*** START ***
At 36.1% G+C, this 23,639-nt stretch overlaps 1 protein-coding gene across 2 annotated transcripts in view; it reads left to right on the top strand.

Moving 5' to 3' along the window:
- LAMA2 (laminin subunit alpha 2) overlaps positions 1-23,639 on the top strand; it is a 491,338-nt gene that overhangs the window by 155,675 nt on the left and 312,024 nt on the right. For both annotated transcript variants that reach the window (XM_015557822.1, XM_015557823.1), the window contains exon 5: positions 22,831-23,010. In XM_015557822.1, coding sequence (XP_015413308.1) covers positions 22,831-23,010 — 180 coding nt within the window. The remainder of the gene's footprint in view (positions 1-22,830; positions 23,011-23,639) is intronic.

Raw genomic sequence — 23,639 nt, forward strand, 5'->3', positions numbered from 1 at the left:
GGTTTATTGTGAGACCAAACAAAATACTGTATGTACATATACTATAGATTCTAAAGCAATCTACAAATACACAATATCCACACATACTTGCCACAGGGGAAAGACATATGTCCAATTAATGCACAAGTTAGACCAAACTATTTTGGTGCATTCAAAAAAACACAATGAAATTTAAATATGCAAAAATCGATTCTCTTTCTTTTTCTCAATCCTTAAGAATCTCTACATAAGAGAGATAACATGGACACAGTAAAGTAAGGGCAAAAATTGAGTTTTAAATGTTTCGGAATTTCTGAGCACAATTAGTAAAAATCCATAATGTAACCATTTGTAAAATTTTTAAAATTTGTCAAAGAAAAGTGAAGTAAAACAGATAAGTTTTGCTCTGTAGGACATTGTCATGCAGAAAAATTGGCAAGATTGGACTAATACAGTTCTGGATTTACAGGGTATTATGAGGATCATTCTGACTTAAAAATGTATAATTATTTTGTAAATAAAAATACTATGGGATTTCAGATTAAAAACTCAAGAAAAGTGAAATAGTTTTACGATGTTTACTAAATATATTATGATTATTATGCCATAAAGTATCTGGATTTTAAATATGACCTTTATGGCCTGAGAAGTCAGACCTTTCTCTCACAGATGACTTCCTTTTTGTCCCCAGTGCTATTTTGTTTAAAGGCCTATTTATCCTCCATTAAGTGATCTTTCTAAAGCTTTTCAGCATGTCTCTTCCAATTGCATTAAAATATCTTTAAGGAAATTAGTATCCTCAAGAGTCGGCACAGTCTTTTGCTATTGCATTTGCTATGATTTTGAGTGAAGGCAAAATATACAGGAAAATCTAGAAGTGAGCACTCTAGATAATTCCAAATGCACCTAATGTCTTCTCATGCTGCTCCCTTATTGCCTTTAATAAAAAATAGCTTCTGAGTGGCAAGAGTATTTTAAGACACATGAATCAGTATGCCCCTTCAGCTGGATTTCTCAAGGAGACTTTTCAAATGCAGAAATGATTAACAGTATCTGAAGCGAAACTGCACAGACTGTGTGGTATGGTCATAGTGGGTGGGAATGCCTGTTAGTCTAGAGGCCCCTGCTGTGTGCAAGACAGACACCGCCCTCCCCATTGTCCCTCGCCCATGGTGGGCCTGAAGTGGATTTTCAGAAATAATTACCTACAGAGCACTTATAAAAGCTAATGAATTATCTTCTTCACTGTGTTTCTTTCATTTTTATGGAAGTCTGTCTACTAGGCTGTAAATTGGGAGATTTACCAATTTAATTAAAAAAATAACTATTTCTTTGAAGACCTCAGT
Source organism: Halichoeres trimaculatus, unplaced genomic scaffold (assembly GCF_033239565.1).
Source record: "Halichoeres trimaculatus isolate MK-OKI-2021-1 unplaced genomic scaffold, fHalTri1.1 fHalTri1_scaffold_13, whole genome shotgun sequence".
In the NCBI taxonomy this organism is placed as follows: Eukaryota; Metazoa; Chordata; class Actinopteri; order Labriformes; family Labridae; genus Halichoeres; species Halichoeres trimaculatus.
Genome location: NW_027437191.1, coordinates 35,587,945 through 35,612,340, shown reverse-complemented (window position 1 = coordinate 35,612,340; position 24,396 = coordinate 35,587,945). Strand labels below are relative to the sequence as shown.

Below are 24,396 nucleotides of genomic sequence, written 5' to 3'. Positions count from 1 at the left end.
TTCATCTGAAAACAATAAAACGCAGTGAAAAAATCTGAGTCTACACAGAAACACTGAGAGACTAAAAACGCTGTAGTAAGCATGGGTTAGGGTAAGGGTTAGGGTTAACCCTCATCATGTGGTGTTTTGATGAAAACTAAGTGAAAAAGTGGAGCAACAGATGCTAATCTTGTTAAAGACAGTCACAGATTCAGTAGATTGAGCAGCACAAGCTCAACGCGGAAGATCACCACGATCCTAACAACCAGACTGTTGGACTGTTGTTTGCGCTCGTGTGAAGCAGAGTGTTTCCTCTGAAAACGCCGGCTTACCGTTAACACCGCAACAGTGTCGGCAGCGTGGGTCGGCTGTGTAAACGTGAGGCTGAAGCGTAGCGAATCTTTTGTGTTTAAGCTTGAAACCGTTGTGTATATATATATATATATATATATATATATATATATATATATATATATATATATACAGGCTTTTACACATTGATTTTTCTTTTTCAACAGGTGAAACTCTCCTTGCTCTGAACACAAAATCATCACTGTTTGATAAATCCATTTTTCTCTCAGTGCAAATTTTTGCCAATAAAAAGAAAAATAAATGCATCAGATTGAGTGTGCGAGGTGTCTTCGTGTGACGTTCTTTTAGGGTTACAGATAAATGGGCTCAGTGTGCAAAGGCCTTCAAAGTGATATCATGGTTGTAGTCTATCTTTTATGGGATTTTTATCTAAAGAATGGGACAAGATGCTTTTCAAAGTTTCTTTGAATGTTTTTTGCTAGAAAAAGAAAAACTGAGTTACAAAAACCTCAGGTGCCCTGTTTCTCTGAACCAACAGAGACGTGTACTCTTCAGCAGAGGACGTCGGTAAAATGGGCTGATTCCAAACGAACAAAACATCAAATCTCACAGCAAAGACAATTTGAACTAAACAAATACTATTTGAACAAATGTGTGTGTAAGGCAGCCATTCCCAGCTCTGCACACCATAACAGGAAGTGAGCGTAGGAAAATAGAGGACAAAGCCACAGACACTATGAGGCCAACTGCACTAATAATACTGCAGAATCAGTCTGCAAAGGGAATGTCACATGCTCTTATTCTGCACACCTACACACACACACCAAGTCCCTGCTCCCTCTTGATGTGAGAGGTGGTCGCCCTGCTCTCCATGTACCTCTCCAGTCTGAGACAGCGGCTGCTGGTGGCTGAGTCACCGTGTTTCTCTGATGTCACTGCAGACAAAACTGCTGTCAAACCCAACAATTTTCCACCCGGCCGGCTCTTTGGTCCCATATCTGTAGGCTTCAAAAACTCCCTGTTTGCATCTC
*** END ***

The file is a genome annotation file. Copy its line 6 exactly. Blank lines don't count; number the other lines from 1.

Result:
Source organism: Halichoeres trimaculatus, unplaced genomic scaffold (assembly GCF_033239565.1).